3.6. Influence of temperature on inhibition rate

Fig. 9 shows the influences of temperature on the scale inhibition rate. When temperature was in the range of 65-80 °C, the inhibition rate remained steady with slight change. When the temperature rose above 80 °C, three inhibition rate curves showed a downward trend. The trend might be interpreted in two aspects. Firstly, with the temperature rise, crystal nucleus adsorption ability to scale inhibitor dropped and the desorption process was enhanced. Crystal growth rate was accelerated and crystals were gathered to form larger particles (Can & Üner, 2015; Rafieerad, Ashra, Mahmoodian, & Bushroa, 2015). Secondly, calcium phosphate had the abnormal solubility, which was reduced with the rise of temperature (Gao, Fan, Ward, & Liu, 2015). When the temperature rose to a certain value, calcium phosphate was in the supersaturated state, and finally precipitated. The inhibition rate of PAC-HPMA was about 34% higher than that of PAC and 20% higher than that of HPMA. The downward trend of inhibition rate curves of PAC and HPMA were more obvious with the temperature rise. When the temperature was 90 °C, the inhibition rates of PAC and HPMA were respectively 8.3% and 10.1% lower than their peak values. The scale inhibition rate curve of the PAC-HPMA showed a gentle downward trend, the scale inhibition rate at 90 °C was 56.0%, which was only 5.5% lower than the peak value of scale inhibition rate. In conclusion, PAC-HPMA exhibited better thermal resistance and could realize the satisfactory scale inhibition rate in the water systems with the large temperature variation change.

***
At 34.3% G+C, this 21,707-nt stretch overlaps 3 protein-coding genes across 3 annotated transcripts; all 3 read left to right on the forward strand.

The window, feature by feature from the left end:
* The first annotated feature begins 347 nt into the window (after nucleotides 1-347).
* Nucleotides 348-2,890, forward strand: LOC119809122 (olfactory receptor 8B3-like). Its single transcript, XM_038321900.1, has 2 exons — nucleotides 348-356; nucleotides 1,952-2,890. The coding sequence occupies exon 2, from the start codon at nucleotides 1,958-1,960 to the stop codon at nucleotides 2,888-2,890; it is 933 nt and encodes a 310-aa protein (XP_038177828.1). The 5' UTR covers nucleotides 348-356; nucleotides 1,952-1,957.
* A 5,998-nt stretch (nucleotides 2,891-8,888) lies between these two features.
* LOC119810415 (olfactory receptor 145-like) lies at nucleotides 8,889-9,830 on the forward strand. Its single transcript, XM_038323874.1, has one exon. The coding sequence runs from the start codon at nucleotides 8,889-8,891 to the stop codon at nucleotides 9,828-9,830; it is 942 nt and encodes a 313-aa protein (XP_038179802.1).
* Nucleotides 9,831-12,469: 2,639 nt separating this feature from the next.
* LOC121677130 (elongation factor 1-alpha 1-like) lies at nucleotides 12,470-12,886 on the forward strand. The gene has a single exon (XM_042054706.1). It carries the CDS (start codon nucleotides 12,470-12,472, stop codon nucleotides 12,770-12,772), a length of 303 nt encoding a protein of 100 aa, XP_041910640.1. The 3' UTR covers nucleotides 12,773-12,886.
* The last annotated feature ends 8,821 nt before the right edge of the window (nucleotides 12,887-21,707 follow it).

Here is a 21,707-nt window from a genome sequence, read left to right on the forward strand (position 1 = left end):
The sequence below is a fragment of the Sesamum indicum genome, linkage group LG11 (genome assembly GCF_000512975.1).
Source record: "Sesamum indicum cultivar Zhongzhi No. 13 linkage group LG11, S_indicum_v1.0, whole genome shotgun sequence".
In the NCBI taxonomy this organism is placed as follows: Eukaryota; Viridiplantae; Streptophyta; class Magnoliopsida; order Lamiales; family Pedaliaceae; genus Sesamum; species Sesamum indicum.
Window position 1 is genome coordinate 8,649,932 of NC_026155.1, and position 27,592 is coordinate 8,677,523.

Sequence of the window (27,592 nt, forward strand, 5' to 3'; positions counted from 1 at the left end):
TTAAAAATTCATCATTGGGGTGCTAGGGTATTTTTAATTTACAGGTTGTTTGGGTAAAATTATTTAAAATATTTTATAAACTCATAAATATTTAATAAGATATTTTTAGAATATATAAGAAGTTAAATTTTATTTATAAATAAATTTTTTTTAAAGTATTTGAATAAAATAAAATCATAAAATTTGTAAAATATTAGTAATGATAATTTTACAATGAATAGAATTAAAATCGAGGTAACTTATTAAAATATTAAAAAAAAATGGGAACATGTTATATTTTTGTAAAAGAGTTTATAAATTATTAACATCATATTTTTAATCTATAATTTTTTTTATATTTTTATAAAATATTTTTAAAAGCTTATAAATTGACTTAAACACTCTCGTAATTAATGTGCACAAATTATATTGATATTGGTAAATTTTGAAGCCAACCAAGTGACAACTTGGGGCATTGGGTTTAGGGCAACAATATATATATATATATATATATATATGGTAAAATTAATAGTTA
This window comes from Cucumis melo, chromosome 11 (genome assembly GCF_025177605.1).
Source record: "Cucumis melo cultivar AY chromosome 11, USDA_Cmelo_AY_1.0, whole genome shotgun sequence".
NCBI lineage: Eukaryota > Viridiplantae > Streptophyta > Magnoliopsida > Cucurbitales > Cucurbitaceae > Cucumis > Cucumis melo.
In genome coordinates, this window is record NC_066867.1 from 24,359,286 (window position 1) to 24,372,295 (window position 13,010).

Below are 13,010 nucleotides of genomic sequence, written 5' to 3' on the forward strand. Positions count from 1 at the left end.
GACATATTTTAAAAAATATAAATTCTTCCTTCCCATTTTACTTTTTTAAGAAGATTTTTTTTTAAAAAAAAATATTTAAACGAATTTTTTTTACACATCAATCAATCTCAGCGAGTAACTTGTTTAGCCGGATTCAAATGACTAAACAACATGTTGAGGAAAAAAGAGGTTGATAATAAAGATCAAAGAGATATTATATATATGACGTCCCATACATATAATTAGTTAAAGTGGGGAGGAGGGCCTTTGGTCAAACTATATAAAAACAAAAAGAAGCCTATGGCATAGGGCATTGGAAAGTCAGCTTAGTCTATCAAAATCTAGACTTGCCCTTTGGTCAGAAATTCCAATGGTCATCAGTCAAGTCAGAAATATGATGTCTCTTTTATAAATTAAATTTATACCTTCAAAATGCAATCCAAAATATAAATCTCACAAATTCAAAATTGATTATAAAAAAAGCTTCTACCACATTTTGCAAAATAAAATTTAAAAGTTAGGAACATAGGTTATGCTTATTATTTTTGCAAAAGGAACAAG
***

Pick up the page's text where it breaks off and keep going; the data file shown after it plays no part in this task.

Fig. 9 Influences of temperature on inhibition rate (CCa 2+=100mg/L, inhibitor concentration of 8mg/L, CPO4 3−=5mg/L, pH=9.0, and t=10h). 

3.7. Influences of treatment time on inhibition rate